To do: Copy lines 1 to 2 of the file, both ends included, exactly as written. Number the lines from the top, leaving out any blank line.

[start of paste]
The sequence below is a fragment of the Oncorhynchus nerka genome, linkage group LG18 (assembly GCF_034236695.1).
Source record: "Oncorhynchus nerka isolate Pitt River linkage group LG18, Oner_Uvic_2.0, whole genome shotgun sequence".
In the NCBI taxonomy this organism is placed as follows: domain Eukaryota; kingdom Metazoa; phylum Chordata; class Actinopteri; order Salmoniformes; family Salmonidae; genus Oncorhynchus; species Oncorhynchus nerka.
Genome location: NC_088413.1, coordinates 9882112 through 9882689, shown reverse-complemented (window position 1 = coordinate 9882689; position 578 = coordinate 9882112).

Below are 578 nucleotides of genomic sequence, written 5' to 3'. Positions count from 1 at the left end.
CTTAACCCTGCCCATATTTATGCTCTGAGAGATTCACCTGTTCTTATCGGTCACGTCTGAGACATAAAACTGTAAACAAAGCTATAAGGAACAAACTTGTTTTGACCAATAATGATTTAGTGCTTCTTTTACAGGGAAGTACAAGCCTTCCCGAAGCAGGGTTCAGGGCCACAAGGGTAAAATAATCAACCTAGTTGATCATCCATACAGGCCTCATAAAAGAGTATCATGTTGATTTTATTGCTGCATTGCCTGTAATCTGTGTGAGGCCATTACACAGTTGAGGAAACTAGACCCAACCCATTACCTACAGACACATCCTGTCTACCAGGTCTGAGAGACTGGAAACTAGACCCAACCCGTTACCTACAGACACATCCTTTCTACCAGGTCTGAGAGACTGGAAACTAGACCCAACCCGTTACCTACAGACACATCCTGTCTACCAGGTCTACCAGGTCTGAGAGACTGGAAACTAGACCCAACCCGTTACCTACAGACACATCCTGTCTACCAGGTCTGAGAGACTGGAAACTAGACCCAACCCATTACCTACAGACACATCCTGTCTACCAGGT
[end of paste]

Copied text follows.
The sequence below is a fragment of the Oncorhynchus nerka genome, linkage group LG18 (assembly GCF_034236695.1).
Source record: "Oncorhynchus nerka isolate Pitt River linkage group LG18, Oner_Uvic_2.0, whole genome shotgun sequence".